Saturday 25 November 2017

The women who braved Breivik to rescue gun attack teens

Nick Meo in OSLO

THE Norwegian government is expected to honour some of those who helped rescue victims of the Utoya massacre -- among them a couple of women who helped pull many young people from the water.

Immediately after the attack on a youth camp by Anders Breivik, which left 69 dead, attention was focused on the ordeal of those who hid or fled from the gunman, and those whom he killed.

But now, the full story of some of the rescuers is emerging -- people like Hege Dalen and her partner, Toril Hansen, 35, who are being hailed by the government for their heroic efforts.

Without thinking of the risk to themselves, Dalen, Hansen and others from the lakeside campsites got into the small motor dinghies they used for holiday fishing trips, and began a rescue effort whose significance is only now being recognised.

"Together we think we pulled 250 of those kids from the water, brought them back to land and gave them blankets, calmed them down, and tried to comfort them," Ms Dalen said, speaking at her home.

"They were, of course, terribly upset, and had been through a dreadful experience. We didn't feel frightened at the time, even though we realised the mass murderer was still shooting. That came later."

Ms Dalen, 43, a frequent visitor to the Utoyavika camping site on the lake shore, and her partner, were preparing for a birthday party for Ms Hansen's daughter when they heard bangs from the island.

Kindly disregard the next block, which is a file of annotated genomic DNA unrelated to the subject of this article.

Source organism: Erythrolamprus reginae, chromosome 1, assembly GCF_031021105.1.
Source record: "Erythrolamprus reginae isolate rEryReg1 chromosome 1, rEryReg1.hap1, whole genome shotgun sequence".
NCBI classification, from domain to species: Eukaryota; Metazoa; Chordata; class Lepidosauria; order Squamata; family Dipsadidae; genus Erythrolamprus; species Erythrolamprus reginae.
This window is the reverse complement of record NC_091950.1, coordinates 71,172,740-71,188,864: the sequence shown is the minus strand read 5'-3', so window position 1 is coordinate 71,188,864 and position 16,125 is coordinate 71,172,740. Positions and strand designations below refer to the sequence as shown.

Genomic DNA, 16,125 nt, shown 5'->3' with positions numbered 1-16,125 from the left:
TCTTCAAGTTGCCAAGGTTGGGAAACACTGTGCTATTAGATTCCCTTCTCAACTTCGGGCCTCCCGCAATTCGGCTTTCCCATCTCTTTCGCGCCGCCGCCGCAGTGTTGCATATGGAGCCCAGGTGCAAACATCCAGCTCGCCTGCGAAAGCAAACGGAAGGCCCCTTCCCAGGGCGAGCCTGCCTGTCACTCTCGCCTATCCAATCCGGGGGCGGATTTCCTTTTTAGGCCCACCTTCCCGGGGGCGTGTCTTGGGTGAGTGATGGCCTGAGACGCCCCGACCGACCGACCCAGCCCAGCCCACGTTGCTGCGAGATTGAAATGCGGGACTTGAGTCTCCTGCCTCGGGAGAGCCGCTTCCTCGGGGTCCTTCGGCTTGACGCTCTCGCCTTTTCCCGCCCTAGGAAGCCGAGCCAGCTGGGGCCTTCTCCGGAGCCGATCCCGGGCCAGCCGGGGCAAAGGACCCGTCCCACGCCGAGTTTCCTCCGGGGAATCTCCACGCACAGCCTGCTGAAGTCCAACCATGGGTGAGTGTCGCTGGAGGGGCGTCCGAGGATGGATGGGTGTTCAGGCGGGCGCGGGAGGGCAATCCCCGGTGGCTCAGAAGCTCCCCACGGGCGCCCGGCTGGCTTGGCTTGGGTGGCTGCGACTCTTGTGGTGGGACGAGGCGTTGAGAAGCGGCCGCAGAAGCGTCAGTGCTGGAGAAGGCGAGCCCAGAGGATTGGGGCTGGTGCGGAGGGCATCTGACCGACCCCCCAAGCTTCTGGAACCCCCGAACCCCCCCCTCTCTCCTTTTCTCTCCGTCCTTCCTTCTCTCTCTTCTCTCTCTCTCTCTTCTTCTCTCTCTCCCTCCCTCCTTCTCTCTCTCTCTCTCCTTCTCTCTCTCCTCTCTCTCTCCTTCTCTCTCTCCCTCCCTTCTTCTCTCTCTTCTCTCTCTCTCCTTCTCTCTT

"At first we thought it was fireworks, but then Toril's father, who works in an ammunition factory, said they were gunshots," Ms Dalen recalled. "We went to the water's edge to see what was happening, and we could smell cordite from the shots.

"We could see more young people running in panic into the lake. At that point the island is only about 700 metres from the lakeshore. Five of us got into our boats and started to pull people from the water."

A man who was the first camper into his boat approached the island only to be shot at by Breivik, who had begun to fire at swimmers.

Ms Hansen was not far behind, while Ms Dalen at first waited on the shore and prepared to help the survivors.

"They were freezing and in shock, many of them had scratches and bruises and some had gunshot wounds," Ms Dalen said.

"The rescuers had to choose who to pick up because the boat wasn't big enough to take too many at a time. Many of the kids helped with that.

"They were brave, saying: 'take this one, he needs saving more than me' or 'take her, I can wait'.

"If we hadn't been there, I'm sure many more would have died. The waters were cold and some of them had a long way to swim."

Ms Dalen then joined Ms Hansen in the boat so that one could steer while the other pulled people from the water.

"The hardest thing about it was seeing dead bodies," she said. "It is such a beautiful place with so many lovely memories for us. The last thing we ever expected to see there was death and pain."

Neither of them were shot at during the rampage, but Ms Hansen glimpsed Breivik as she steered towards a group of young people hiding among some rocks.

"They started shouting 'he is there!' and running away," Ms Dalen said. "That's when she thinks she saw him for a moment."

The man who was first on to the lake has been so badly affected by the experience he does not want to talk about it in public, Ms Dalen said -- and neither does Ms Hansen. "Afterwards we realised what danger we had been in," she said. "At the time, we could see people who were in trouble and we just got on with it."

© Telegraph

Sunday Independent

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